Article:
Today we started the day off with the warmest welcome at the University of Economics and Finance. We were greeted with smiles, face stickers, and flower leis. We took so many pictures together as a group and with our new Vietnamese friends as well. We went into a large assembly room and got to see performances with dances and songs as well as speakers from both the school and the Vietnamese government. We received bamboo hats and plush dolls with the school’s name embroidered on them. We played many icebreaker games with the Vietnamese students to get to know them and have fun. We then switched floors of the school into a classroom setting. We sang many songs with them and played more games while waiting for our first class to begin. We also got pulled out of the classroom to get fitted for áo dài which is a Vietnamese traditional clothing. We also got fitted for handmade and tailored suits. I decided to get a blazer with both pants and a skirt in a black material. Our deposit on the suit was 2 million dong!! Which sounds extremely expensive but it’s only around 80 USD. Next, we had our first language class in Vietnamese. It is so challenging and completely different than any language I’ve ever tried to speak. Following class, we had a lunch of bánh mì sandwiches and fruit.
We then took a city tour of Ho Chi Minh by bus to a few different places where we would get out and walk around. We saw the Notre-Dame that was built using French pieces, the post office, the oldest scribe, the building where the last helicopter took off in the war, a propaganda poster, and a large statue of Ho Chí Minh. We then traveled to their version of Chinatown with hundreds of little shops with dried herbs, dried fish, fried chicken heads, and many trinkets and toys. We saw a pagoda that was meant for praying for children. We could not go all the way in because our legs were showing, and it is seen as disrespectful to the spirits to not wear full-length pants. Outside of the Pagoda, we saw two stone lions and our tour guide asked us “Which lion do you think is the male, and which is the female?” With almost no visible difference, many of us were confused. The tour guide explained that the one on the left is the male and the one on the right is the female to help them remember that the female is always right! (:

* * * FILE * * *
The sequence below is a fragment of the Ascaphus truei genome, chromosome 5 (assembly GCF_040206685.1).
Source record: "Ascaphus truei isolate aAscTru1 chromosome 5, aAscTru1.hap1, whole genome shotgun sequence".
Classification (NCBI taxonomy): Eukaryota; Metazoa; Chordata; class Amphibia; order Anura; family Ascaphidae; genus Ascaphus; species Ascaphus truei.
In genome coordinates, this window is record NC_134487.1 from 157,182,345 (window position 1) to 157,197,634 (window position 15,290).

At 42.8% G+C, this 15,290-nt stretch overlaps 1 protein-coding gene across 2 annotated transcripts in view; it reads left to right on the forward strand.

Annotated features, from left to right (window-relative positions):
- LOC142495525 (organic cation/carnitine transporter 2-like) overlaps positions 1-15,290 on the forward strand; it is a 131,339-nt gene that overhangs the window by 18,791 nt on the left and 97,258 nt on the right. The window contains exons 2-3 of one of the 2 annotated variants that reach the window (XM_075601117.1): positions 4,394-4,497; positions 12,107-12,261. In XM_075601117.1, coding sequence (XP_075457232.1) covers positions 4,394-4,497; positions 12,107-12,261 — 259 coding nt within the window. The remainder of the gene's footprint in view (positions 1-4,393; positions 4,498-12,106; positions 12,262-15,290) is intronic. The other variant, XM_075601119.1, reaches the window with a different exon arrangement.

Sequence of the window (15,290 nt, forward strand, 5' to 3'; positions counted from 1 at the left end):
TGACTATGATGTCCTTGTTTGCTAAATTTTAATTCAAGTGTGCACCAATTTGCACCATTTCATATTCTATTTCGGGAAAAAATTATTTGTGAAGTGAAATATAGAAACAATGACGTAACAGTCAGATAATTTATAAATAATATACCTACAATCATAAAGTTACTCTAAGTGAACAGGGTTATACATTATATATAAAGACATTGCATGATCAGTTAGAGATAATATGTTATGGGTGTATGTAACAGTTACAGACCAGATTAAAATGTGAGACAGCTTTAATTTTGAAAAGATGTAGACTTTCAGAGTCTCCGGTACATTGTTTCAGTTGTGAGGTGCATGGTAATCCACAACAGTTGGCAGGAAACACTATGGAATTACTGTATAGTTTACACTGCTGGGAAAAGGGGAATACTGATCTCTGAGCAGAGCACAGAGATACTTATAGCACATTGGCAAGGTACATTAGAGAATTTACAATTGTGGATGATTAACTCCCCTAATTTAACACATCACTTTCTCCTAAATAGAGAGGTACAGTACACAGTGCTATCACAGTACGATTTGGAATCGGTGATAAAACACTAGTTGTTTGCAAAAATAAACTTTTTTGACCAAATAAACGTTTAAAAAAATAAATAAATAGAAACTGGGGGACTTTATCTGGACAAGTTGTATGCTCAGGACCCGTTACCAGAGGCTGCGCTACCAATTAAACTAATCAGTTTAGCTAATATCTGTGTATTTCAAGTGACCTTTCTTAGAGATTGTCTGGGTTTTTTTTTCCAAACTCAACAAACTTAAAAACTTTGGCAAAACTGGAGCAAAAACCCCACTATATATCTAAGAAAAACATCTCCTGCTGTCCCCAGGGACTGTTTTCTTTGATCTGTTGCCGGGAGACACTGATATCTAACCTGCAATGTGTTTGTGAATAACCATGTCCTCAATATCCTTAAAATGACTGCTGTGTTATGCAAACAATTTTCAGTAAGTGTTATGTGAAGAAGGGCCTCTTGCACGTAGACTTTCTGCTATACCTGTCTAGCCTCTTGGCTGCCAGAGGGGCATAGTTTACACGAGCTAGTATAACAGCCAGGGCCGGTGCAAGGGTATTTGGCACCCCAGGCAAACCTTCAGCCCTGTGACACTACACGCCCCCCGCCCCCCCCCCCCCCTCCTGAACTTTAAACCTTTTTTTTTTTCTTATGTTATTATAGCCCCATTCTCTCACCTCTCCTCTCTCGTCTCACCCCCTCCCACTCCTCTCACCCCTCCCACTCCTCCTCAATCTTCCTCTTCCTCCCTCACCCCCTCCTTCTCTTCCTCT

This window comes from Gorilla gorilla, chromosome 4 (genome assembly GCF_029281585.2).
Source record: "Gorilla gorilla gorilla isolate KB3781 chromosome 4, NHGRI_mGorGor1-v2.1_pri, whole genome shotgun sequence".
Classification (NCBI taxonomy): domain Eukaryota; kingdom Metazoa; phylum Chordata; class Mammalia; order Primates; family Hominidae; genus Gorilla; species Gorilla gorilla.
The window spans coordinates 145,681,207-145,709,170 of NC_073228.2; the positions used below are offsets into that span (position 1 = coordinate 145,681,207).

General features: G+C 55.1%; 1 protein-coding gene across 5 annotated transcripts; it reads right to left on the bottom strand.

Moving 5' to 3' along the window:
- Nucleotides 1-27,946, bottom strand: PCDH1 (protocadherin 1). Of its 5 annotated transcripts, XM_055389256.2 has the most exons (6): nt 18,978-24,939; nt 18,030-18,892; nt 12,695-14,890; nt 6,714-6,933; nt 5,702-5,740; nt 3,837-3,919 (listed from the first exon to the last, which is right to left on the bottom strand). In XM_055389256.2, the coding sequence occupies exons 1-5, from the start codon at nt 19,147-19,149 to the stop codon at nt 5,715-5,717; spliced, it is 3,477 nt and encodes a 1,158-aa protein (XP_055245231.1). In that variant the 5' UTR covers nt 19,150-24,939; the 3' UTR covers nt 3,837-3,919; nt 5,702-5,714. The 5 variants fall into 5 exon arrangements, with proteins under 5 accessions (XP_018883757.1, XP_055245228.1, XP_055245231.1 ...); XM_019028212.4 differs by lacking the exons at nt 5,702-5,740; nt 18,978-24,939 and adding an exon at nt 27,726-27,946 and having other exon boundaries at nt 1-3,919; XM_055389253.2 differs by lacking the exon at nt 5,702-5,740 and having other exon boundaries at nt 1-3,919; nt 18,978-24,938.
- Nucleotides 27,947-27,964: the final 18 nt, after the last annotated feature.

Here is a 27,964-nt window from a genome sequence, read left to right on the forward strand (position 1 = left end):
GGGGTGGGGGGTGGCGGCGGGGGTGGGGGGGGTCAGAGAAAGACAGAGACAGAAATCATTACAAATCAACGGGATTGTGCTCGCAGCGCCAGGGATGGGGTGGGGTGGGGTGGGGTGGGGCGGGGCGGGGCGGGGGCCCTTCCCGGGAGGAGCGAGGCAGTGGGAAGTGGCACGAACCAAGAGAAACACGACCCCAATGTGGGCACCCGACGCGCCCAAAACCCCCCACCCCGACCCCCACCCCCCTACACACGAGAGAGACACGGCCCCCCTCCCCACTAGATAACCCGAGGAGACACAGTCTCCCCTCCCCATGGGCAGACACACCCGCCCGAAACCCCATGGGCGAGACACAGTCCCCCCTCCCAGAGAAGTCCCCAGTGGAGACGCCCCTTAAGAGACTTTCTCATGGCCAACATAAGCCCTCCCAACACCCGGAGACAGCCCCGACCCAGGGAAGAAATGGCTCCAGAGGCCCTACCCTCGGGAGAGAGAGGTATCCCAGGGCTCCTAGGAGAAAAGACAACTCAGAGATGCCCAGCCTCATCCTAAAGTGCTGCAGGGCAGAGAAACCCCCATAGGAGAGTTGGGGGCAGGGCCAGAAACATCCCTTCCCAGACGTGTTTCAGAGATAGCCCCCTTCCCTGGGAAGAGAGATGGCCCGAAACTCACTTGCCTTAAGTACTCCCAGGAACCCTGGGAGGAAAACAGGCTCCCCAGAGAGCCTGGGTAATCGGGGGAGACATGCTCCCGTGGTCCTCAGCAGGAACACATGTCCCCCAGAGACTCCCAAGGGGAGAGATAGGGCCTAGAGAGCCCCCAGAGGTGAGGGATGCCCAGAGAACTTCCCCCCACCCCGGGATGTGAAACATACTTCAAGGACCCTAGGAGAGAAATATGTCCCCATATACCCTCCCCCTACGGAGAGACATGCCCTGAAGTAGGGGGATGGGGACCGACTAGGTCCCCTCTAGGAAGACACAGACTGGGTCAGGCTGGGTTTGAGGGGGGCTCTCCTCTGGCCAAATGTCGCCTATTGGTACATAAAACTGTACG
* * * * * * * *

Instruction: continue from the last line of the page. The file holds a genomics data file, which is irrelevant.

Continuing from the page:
One major component of the city that stood out to me was the overwhelming majority of motorbikes in the city, and the lack of traffic rules they follow. They will ride up onto the sidewalk, and bend around any cars in the road. You have to be focused and paying attention when walking the sidewalks or crossing the street. We also saw so many restaurants it made me wonder how each of them remains in business. The city is a developing city, with many old remnants. There is a subway being built with the assistance of Japan. It is hard for the government to build it because of the sheer number of people they’ll have to displace in order to do so. There are also skyscrapers on the horizon, literally. Many are being built but the city seems to be still stuck in the past with their ways of conducting themselves.
To end the night we were taken to a welcome dinner at Nhà Hàng Ngon. We ate around 6 courses at dinner. The majority of the food contained shrimp, noodles, bean sprouts, various meats, and lettuce wraps. It ended up being fairly good after I got myself over the hurdle of not knowing what I was eating. The only difference from the Culture Smart book I found is that smiling isn’t as big of a deal as we all thought it would be. Typically smiling in Vietnam is seen as a symbol or apology or nervousness. However, the students and many people we came into contact with smiled at us and were all so friendly and welcoming.
The hoards of motorbikes.
One of our first Vietnamese language classes.
A market in Chinatown.